Protistology (formerly called protozoology) is the scientific study of unicellular eukaryotes and their relatives — single cells as living organisms. Protists make up 57 of the 60 distinct “ultrastructural identities” of eukaryotes, with the macroscopic forms most familiar to us (plants, animals and fungi) nestled amongst the other three (Simpson and Patterson, 2007). An extraordinarily diverse assemblage of organisms, protists have distinctive genetic systems, numerous primary, secondary, and tertiary levels of symbiosis, and unique cytoskeletons, and they play important roles in food webs and as pathogens. Among them are some of the most serious human parasites, including the malaria parasites Plasmodium spp., Leishmania, Trypanosoma, Entamoeba and Trichomonas. Many protists, such as Chlamydomonas, Tetrahymena, and Dictyostelium, have become important experimental organisms in scientific and medical research.
What do the Protistology Collections include?
The Protistology collections at UMass focus on the unique aspects of protist biology, those not found in plants, animals and fungi, but which inform our understanding of the evolution of these macroscopic lineages. In addition to having the professional papers, lab notebooks and journals of some of the leading 20th century protistologists, the collection includes the world’s primary repository of light and electron micrographs of protists. Due to the ubiquity and diversity of protists, the collections cross a broad range of disciplines and methodologies, from evolutionary biology to ecology, physiology, medicine, and public health.
The growing number of collections include the papers of:
For further information, please contact the Archivists.
Simpson and Patterson, 2007. In Katz, L.A. and D. Bhattacharya, eds. Genomics and Evolution of Microbial Eukaryotes. Oxford
Ray Family Papers, 1898-1953 (Bulk: 1911-1944).
2 boxes (1 linear feet).
Call no.: MS 432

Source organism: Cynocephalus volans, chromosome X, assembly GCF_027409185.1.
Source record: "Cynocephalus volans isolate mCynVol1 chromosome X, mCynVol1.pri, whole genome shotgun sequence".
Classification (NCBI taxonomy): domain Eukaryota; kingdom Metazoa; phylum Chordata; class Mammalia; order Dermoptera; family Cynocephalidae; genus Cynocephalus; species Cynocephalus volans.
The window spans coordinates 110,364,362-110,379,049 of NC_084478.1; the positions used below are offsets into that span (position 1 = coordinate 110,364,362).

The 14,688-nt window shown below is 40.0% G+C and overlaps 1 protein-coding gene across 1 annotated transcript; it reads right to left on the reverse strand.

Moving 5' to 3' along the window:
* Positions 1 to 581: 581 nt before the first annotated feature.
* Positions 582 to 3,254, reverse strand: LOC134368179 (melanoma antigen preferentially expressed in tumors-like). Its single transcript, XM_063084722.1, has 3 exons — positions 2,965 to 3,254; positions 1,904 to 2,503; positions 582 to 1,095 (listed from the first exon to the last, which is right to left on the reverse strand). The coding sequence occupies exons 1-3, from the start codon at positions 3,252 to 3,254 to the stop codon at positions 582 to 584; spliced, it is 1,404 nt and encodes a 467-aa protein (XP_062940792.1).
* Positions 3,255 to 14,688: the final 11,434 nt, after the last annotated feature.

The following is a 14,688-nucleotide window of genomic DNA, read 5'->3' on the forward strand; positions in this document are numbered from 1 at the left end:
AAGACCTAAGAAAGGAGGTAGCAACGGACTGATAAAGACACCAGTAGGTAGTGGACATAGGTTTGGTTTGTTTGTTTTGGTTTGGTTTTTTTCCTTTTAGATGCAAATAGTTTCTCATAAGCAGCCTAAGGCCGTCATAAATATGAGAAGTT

Herman Edgar Ray, son of Fred Jackson Ray and Mabel Cosella Merriam Ray, was born in Westminster, Massachusetts on May 28, 1911. Herman Edgar married Anita Crabtree on May 4, 1934 in Gardner, Massachusetts. The family remained in the area throughout the 1950s as indicated by their correspondence.
The collection consists primarily of family photographs spanning three identifiable generations of the Ray family, and contains photograph albums, formal portraits, and miscellaneous photographs. Additional material includes postcards, correspondence, and hand-made greeting cards. The materials document the childhood of Herman Edgar Ray. His extended family includes: Mr. and Mrs. Edwin Ray, Mr. and Mrs. Hiram Ray, Ray Fenno, Mary Emergene Fenno, Mr.and Mrs. Charles A. Smith, Mr. and Mrs. Charles Davis, Helen Gates, Mary Russell, and Eleanor Howe.
- Massachusetts--Description and travel
- Portraits--History--20th century
- Westwinster (Mass.)--History
Types of material
- Photograph albums
Henry Gustave Reinsch Papers, 1942-1960.
1 box (0.25 linear feet).
Call no.: MS 527
Born in Germany in 1888, Henry Gustave Reinsch became an American citizen in 1912, serving in the military during the First World War, marrying an American girl, and starting a family. In 1942, however, two FBI agents showed up at Reinsch’s office, and a year later, Reinsch’s citizenship was revoked when he was accused by the U.S. government of living a double life — publicly loyal to America, privately loyal to Germany. Reinsch appealed the ruling to the Ninth Circuit Court and won. His citizenship was reinstated in 1945.
The Reinsch Papers contains newspaper clippings, personal and business correspondence, and official documents pertaining to both citizenship trials, that tell of uncommon wartime experiences.
- Citizenship, Loss of--United States
- Fascists--United States
- German Americans--Washington
- Silver Shirts of America (Organization)
- World War, 1939-1945--German Americans
- Reinsch, Bernice
- Reinsch, Henry Gustave
Types of material
John P. Roche Collection, 1886-1965.
Call no.: RB 008
A political scientist, writer, and government consultant, John P. Roche was born in Brooklyn, N.Y., on May 7, 1923, the son of a salesman. A liberal Social Democrat and fervent anti-Communist, Roche spent his academic career at Haverford College and Brandeis and Tufts Universities, writing extensively on American foreign policy, constitutional law, and the history of political thought in America, and maintaining a strong interest in the history of the American left. During the 1960s and early 1970s, he served as an adviser to the Kennedy, Johnson, and Nixon administrations.